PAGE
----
|13 January 2003
Stonehenge tunnel approved
Plans for a tunnel through hills near Stonehenge in Wiltshire have been approved. The 1.3-mile tunnel to upgrade the A303 past the famous ring of stones will cost £183m and protect it from heavy traffic, says the government. It is part of the £5.5bn package of transport improvements announced by Transport Secretary Alistair Darling, which also includes widening the A303 to the west of Stonehenge to Ilminster. Mr Darling said: "The World Heritage site at Stonehenge will be enhanced and protected by putting the existing road in a bored tunnel, which will improve safety and congestion."
A spokesperson for Friends of the Earth said: "The tunnel is better than ploughing through a road on a bulldozer." The £183m will be jointly financed by the Highways Agency and heritage sources. The tunnel is expected to be finished in three years, with work starting by 2005.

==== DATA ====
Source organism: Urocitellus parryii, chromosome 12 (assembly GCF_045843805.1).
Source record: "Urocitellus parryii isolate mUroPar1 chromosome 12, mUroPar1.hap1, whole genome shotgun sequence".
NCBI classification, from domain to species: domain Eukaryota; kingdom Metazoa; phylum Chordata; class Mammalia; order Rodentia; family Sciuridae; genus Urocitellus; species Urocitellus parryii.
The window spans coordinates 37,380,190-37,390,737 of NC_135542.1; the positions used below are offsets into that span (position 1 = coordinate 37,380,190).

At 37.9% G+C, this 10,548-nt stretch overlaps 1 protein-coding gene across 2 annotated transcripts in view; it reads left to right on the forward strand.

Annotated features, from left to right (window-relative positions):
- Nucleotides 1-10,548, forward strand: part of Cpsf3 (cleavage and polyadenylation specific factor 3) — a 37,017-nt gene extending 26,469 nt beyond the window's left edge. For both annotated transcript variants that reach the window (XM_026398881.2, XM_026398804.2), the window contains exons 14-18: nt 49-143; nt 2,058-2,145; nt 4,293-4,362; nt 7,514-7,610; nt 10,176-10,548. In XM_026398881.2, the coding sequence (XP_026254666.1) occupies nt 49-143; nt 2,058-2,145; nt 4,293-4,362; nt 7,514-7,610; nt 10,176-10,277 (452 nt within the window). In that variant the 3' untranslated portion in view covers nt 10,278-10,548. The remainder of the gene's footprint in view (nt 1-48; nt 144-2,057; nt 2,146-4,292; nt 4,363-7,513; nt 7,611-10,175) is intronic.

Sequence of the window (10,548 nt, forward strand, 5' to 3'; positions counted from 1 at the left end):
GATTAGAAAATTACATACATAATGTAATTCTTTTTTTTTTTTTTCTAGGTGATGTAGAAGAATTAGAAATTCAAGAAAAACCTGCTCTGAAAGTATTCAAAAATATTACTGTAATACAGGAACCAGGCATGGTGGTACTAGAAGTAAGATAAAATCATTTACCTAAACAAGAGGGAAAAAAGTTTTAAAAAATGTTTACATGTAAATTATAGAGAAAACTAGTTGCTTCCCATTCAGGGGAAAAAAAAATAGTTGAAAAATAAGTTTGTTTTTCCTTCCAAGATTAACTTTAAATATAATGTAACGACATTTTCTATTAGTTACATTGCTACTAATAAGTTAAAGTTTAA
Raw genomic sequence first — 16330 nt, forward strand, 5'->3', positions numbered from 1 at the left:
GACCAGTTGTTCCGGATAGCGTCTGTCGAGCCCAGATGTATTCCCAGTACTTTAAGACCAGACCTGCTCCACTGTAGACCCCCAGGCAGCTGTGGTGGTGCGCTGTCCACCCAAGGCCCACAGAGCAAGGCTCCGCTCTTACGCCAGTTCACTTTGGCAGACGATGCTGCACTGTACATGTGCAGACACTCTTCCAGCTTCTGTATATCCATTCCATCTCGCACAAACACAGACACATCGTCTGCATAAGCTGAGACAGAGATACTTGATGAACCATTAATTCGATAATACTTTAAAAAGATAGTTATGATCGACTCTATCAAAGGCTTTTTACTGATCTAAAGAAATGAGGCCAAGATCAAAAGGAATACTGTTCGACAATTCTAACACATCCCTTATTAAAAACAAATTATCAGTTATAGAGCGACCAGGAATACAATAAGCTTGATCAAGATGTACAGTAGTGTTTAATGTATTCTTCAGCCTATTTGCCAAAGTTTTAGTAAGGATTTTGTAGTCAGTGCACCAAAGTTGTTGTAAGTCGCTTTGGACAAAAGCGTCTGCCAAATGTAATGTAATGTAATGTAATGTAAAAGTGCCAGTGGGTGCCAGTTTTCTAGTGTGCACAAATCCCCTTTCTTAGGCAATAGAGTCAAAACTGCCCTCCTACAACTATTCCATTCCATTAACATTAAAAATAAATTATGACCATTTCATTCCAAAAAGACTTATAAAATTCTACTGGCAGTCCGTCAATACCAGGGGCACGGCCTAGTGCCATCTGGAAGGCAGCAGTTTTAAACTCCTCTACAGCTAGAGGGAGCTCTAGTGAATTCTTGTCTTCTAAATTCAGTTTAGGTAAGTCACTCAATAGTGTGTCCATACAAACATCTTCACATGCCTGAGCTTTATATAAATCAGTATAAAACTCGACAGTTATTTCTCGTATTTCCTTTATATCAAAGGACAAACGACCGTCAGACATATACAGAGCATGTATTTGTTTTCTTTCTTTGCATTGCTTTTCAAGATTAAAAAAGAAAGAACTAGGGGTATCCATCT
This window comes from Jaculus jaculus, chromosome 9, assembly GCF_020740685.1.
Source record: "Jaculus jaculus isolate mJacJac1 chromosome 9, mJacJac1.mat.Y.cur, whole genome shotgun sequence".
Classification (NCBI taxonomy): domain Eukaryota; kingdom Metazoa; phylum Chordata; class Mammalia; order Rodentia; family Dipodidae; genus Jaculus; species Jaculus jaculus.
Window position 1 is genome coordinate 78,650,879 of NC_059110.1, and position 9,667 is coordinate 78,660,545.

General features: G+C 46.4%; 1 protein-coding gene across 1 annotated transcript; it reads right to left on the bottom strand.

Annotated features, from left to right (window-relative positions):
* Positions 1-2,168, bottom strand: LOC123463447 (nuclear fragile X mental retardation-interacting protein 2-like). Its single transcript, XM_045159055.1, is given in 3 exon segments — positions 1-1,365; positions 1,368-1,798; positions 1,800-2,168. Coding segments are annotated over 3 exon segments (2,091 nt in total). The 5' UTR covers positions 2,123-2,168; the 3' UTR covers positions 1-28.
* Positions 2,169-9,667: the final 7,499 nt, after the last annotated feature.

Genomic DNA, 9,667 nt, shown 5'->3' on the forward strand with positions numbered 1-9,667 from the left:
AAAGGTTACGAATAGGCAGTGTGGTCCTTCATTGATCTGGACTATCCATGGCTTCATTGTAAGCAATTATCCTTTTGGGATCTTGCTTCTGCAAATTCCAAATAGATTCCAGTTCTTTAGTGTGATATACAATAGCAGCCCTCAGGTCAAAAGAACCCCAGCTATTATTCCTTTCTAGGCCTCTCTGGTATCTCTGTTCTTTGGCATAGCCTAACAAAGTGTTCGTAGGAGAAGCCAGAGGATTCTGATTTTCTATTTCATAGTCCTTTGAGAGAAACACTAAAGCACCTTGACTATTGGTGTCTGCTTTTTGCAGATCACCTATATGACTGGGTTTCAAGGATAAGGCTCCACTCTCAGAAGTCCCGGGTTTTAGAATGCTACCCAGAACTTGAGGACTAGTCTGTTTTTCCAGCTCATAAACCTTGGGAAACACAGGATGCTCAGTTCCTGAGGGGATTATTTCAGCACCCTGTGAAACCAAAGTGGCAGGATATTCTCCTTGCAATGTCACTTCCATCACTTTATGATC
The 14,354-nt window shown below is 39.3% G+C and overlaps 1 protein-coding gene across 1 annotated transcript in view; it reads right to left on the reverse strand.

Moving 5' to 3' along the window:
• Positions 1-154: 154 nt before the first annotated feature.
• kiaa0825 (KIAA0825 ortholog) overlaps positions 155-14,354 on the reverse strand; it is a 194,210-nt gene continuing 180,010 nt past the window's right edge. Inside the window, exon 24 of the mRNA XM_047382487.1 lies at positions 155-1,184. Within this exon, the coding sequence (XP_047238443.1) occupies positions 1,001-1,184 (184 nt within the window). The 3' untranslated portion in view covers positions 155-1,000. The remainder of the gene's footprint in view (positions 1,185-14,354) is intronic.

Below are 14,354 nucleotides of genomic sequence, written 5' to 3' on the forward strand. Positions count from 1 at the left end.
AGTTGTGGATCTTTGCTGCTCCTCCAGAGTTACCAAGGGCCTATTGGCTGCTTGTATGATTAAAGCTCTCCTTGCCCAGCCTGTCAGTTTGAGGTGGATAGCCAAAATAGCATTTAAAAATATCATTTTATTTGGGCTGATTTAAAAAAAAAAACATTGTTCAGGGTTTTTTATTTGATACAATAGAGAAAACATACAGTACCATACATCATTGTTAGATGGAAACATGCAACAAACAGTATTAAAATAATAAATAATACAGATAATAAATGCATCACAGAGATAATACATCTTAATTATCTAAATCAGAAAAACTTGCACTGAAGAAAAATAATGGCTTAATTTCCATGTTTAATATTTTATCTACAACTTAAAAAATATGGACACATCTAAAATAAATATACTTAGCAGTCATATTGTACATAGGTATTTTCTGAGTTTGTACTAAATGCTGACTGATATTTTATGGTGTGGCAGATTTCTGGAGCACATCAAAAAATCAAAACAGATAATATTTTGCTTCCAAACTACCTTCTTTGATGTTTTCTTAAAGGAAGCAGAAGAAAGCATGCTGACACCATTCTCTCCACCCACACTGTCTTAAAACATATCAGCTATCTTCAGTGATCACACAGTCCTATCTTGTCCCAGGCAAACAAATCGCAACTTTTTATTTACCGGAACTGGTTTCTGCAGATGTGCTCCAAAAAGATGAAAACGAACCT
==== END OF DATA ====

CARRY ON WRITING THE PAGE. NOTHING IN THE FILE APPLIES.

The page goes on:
Sir Neil Cossons, chairman of English Heritage, the body that looks after Stonehenge, said the site would now get the dignified setting it deserved. He said: "The roads are made safer and the core area of the heritage site landscape is reunited." Arts Minister Tessa Blackstone also welcomed the announcement: "It will make possible the construction of a world class visitor centre." But the National Trust was more cautious in its response to the minister's announcement. A statement said: "The Council of the National Trust has previously agreed that it will press for the longest achievable tunnel past Stonehenge. It will be considering all the evidence to assess why the government believes the 1.3-mile tunnel meets that description."
Sources: BBC News (10 December 2002, http://news.bbc.co.uk)
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